Humans, Animals and Nature in the Crisis: On the need for an anti-capitalist critique of animal exploitation

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Saving banks, cutting welfare, de-democratisation. The measures taken to overcome the global economic crisis are the attempt to avert the collapse of the capitalist economic system. Yet there is no reason to save an economic system that is neither willing nor able to find solutions to the social and ecological catastrophes of our time. However, the exploitation of people and the destruction of natural foundations of life are not the only expressions of the destructive violence of capitalist society. The imprisonment of animals that is ever-present in our society, their merciless exploitation and seemingly perpetual slaughter are also linked inseparably to an economic system that is aimed solely at use and profit. Capitalism has to be abolished, not saved, if we want to put an end to this misery.

No hope for capitalism

The capitalist economy is crumbling. What is portrayed as a state debt crisis is actually a real global economic crisis, which emerged from the property and financial crises. The measures taken to deal with it are not aimed at rescuing national state economies, but are the attempt to prevent the collapse of the capitalist economy itself. Banks and companies are supported to the tune of hundreds of billions of Euros whilst many countries have been forced to implement massive cuts to their social security systems by the troika of the EU, IMF and the ECB. The impoverishment of large parts of the population is knowingly taken into account to create “competitiveness” and “credit worthiness”, which mean nothing other than upholding the conditions of capitalist exploitation. There is no good reason to leap to the rescue of an economic system that produces misery on a daily basis and ignores the needs of people and animals.

The so-called saviours of capitalism have proved that they are willing to defend the prevailing conditions to the bitter end. Social attacks in the form of wage reductions, privatisation and welfare cuts are all aimed at securing the interests of finance and recasting more and more areas of life along economic lines. These measures are accompanied by the dismantling of workers’ rights, the expansion of the security services and the militarisation of foreign policies, so that any resistance can be quelled before it erupts. These policies subject all social relations to the creed of profit-maximisation that cements the relations of violence between humans and animals.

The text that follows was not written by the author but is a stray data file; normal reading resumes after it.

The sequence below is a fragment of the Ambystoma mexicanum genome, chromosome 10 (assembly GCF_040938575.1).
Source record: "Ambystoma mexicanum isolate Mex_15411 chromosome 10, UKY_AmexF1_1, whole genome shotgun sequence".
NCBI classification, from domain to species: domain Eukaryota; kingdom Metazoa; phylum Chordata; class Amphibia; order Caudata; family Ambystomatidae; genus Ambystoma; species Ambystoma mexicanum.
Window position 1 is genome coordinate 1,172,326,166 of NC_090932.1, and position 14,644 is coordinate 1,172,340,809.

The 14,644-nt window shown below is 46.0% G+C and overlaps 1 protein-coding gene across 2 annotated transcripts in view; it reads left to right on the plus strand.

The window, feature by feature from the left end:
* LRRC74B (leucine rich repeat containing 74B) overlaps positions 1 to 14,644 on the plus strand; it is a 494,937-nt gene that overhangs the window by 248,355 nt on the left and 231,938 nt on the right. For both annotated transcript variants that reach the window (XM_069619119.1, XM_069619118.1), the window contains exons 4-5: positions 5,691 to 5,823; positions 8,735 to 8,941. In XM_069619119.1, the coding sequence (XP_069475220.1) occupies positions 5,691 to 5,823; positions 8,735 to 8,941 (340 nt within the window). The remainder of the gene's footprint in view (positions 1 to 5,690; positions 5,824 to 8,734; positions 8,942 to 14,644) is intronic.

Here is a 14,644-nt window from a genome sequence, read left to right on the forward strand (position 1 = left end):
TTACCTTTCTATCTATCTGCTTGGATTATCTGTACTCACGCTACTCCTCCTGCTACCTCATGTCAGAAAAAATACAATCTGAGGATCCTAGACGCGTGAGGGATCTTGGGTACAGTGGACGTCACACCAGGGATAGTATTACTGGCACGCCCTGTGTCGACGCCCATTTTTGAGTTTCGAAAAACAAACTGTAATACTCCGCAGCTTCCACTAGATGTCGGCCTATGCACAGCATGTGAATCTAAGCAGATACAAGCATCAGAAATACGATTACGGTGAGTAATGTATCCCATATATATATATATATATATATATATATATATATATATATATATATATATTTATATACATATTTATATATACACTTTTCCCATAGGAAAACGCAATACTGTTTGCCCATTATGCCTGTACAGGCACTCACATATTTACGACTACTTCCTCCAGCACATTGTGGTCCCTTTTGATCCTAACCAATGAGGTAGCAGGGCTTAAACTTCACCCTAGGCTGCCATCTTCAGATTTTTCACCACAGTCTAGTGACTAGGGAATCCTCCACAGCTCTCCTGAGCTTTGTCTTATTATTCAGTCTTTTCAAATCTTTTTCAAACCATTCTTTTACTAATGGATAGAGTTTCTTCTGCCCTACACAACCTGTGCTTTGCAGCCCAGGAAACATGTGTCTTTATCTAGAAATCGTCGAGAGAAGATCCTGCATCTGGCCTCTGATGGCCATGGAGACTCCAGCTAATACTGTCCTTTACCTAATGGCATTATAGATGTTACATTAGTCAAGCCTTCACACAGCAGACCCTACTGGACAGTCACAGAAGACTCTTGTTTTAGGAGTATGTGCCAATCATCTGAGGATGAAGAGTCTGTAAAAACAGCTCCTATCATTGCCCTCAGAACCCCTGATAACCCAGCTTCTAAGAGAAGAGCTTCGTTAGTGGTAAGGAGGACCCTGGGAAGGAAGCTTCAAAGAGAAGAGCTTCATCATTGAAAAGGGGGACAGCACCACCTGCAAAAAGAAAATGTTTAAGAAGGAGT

Fukushima, climate change, industrialised animal murder: Nature domination in capitalism

In capitalist economics, animals, like nature in general, are merely commodities, means of production or resources that may be exploited. The domination of nature is the basis of human society – as humans need to produce in order to reproduce themselves, they have always needed to alter and use nature. But the establishment of capitalist production methods has triggered fatal dynamics that are literally murderous. Capitalist economics require not only competition but also permanent expansion in the form of advancing valorisation of all natural foundations for life.

Unbridled growth therefore necessarily results in not only social but also ecological crises. Fukushima, the global effects of climate change and the industrialised killing of animals are some examples of the devastating consequences of capitalist appropriation of nature. A critique of the systematic destruction of nature is expressed by the social struggles of environment movements, e.g. against coal-fired power stations, or genetic engineering. Protest movements against the privatisation of water or against land-grabbing are also fighting for a collective and sustainable use of nature based on need and against the profit-orientated destruction of capital.